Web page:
The seal 24 is disposed upon the housing 14 in a location such that a barrier is provided between a first region 22 located in a first axial direction from the seal 24 and a second region 34 located in an opposite axial direction from the first region. The first region is the bearing cavity 22. The second region 34 is the area that is external to the bearing 20 and exposed to or filled with the process flow 36 that is being delivered by the rotary machine 12. The second region 34 is separated from the first region 22 by the seal 24. The process flow 36 enters and exits the second region during operation of the rotary machine 12. The blocked arrows in the FIG. 1 represent an exemplary flow pattern of the process fluid in the second region 36.

Another seal 41 is provided on the other side of the bearing 20 that is not exposed to the process fluid. This seal 41 can be any type of seal such as, but not limited to, brush seal or labyrinth seal. The bearing cavity 22 is formed between this seal 41 and the brush seal 24.

The first region 22 is filled with a bearing liquid 38 to ensure proper hydrodynamic film development during operation. Clean liquids such as, for example, a water glycol mixture can be used as the bearing liquid 38. For subsea applications of the rotary machine 12, the bearing liquid 38 can be supplied via a supply line 40 from a remote location 42 such as a base station at the sea level. The shaded-blocked arrows in the FIG. 1 represent an exemplary flow pattern of the bearing liquid 38 in the first region 22. It is to be noted that the terminology of “front” plate 30 and the “back” plate 32 is relative to the bearing 20. The front plate 30 is the plate that is farther from the bearing 20 and the back plate 32 is the plate that is closer to the bearing 20.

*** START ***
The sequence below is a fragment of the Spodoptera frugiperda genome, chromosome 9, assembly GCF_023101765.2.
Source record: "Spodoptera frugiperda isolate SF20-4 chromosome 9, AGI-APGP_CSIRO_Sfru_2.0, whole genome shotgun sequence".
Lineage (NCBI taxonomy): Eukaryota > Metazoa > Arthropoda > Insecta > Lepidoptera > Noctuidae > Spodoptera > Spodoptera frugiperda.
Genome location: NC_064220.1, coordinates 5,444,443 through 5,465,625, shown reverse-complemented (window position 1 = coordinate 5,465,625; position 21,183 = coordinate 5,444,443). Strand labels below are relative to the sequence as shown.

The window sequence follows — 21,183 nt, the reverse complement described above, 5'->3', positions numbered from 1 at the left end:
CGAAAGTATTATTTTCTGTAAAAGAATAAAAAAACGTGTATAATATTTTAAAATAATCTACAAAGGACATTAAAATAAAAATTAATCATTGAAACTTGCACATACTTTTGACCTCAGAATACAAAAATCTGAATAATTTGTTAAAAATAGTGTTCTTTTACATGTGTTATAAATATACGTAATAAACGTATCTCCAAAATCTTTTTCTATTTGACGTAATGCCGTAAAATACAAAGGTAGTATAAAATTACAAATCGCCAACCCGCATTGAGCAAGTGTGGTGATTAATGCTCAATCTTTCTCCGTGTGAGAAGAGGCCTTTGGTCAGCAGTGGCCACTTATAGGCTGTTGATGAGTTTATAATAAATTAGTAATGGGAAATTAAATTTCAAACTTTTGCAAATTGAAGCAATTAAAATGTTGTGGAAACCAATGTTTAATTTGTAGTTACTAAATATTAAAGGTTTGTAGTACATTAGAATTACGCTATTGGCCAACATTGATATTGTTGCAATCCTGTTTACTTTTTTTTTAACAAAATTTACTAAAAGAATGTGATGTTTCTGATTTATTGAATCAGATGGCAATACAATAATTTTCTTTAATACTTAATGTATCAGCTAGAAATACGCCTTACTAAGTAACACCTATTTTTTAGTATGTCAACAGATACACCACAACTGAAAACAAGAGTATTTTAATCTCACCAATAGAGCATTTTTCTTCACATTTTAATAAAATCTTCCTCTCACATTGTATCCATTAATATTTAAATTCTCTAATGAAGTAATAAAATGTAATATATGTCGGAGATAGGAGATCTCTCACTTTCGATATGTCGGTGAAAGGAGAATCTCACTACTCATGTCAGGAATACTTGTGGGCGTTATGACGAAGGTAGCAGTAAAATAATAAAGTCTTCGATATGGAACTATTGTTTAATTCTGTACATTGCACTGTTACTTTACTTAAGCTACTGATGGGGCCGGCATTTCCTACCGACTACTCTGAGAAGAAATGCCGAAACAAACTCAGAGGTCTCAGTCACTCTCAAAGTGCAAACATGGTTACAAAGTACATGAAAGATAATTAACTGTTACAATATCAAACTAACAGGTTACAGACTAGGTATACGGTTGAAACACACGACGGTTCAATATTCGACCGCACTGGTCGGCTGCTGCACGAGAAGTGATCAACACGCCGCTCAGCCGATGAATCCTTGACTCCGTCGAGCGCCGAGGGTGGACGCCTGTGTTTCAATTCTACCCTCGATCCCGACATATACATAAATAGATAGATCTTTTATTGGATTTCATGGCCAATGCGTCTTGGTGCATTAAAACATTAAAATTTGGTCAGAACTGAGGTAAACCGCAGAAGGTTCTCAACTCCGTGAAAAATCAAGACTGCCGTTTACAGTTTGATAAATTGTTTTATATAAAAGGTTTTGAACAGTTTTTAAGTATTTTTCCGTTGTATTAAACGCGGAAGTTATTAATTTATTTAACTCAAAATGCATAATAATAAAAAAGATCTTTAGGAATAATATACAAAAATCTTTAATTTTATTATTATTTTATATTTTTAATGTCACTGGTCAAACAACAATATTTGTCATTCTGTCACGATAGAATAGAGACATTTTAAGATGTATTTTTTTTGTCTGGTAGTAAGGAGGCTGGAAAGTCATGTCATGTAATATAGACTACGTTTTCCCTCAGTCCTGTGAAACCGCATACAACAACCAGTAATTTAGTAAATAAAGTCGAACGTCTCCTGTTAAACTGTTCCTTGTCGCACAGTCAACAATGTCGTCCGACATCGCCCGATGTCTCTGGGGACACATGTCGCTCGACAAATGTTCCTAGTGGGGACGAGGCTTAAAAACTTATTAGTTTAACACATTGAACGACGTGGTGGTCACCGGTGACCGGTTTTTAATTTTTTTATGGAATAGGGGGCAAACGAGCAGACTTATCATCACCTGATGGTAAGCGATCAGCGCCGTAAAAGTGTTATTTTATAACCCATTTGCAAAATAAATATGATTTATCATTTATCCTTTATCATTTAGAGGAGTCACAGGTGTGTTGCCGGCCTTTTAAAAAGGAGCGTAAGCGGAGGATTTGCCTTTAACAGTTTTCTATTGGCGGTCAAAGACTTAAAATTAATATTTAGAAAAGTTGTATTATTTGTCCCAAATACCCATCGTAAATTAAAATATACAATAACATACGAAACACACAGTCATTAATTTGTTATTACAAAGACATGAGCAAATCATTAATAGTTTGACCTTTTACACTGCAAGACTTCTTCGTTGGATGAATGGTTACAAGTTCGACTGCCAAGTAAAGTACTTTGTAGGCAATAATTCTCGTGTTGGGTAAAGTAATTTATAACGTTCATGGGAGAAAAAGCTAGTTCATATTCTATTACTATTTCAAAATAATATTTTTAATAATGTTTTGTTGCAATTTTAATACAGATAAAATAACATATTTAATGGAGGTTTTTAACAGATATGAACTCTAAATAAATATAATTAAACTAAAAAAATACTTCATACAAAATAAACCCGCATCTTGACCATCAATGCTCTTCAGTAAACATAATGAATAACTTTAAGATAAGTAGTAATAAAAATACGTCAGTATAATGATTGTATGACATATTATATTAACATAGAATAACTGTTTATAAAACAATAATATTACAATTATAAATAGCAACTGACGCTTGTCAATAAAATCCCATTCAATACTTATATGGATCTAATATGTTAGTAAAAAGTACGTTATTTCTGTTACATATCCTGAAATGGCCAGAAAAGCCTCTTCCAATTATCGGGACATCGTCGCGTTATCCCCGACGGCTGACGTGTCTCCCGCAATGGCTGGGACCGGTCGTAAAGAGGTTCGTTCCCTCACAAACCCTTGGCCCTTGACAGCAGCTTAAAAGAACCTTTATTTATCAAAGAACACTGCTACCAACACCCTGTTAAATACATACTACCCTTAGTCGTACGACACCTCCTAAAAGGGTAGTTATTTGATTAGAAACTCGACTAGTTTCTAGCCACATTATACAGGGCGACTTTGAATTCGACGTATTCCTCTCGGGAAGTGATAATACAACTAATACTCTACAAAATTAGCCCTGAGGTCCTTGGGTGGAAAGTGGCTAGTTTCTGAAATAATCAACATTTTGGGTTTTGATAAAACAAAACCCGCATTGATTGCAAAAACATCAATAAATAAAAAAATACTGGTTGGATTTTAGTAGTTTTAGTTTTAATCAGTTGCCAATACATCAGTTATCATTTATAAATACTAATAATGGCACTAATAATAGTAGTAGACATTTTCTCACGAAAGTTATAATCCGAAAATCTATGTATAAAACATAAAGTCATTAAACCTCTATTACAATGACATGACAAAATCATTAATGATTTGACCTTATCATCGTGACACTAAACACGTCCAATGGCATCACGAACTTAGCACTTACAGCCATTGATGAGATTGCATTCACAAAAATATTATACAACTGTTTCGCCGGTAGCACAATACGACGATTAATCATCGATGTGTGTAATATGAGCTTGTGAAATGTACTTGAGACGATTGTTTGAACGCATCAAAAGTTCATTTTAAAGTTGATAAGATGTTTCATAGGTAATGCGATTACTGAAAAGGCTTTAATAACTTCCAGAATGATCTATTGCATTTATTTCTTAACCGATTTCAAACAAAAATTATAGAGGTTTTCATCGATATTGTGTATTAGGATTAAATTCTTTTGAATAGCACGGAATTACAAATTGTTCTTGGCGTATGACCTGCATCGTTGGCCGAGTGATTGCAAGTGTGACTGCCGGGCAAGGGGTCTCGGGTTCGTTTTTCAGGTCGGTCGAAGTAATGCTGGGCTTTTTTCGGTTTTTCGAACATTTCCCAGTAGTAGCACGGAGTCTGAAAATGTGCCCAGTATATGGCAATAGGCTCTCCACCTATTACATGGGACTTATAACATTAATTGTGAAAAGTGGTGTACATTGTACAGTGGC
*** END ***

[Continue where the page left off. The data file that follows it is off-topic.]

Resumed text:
The non-metallic bristles 28 can be made of aromatic polyamide (aramid) fibers, carbon fibers, Polyether Ether Ketone (PEEK) or other non-metallic materials that are chemically compatible with the bearing liquid 38 and the process fluid 36. In one embodiment, the non-metallic bristles can be made of para-aramid synthetic fiber such as KEVLAR® (trademark of DUPONT) or meta-aramid material such as NOMEX® (trademark of DUPONT).